If you are divorcing and your marriage lasted ten years or longer, this blog is for you; if you are a virtual voyeur, this blog also might be for you. There's a trend in blogs and articles now to cover a topic known now as the "grey divorce": even NPR and Forbes have taken note. What makes this demographic so special is the length of the marriage and the age at which the divorce occurs. A grey divorce refers to those who might be experiencing a certain amount of grey in their hair. A growing number of divorces take place now amidst those who have been in long-term marriages. While this affects many financial aspects in different ways than those experiencing divorce a little earlier in life, it directly impacts retirement and social security benefits.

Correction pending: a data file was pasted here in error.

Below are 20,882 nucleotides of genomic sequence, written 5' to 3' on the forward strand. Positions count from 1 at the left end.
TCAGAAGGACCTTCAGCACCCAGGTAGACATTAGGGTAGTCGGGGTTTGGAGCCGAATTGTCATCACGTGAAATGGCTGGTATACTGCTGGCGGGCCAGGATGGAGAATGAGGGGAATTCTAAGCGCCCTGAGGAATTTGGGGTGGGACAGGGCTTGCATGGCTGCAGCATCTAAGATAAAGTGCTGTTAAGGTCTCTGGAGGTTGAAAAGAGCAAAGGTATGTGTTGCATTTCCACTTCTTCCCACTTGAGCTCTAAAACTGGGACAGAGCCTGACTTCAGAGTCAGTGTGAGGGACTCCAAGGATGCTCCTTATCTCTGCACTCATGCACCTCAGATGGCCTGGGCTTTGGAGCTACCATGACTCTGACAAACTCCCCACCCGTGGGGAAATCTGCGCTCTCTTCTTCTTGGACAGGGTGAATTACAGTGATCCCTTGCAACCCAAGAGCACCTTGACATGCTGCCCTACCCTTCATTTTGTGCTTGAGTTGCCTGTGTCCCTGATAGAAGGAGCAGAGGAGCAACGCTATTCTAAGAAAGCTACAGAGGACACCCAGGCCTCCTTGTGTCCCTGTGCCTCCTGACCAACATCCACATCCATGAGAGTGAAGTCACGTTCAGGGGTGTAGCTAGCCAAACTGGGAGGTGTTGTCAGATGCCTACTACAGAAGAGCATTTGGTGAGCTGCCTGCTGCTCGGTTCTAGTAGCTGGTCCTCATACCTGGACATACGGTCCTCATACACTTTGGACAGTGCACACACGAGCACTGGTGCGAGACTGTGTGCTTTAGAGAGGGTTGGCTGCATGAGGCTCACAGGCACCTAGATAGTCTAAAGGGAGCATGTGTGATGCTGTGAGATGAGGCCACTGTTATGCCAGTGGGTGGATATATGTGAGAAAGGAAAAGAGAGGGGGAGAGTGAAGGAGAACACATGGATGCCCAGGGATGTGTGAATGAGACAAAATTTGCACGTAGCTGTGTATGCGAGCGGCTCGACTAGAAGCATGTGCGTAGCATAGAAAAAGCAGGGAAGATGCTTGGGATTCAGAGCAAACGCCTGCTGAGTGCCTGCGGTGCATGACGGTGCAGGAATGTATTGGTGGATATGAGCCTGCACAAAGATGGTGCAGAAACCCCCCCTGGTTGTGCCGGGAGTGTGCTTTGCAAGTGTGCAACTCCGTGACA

In our aptly named blog "Divorce and Your Finances," we discussed how finances remain a big portion of ending and settling the remains of a marriage. For this entry we highlight divorce and, wait for it, social security benefits. While not everyone divorcing is entitled to their spouse's benefits, a good number of people qualify, even if their ex remarried. What's more is, these folks will fall into the grey divorce category.
You might qualify to receive your ex-spouse's social security benefits if:
Of course we don't outline all the details here because legalese is boring and difficult to read, but we want you to understand you do have rights. Knowing what financial rights you possess helps in numerous ways for planning your future after marriage. Plenty of people divorcing fall under a "grey divorce" and need a secure future. There isn’t time to build up a “nest egg”. How can you find security, know how to move forward, and obtain what is legally yours from a long marriage? Have your questions answered about divorce and the effect it can have on your finances and your future. You can take the next steps by scheduling an appointment with Blake Ray. It’s about to get better, and we’re here to help.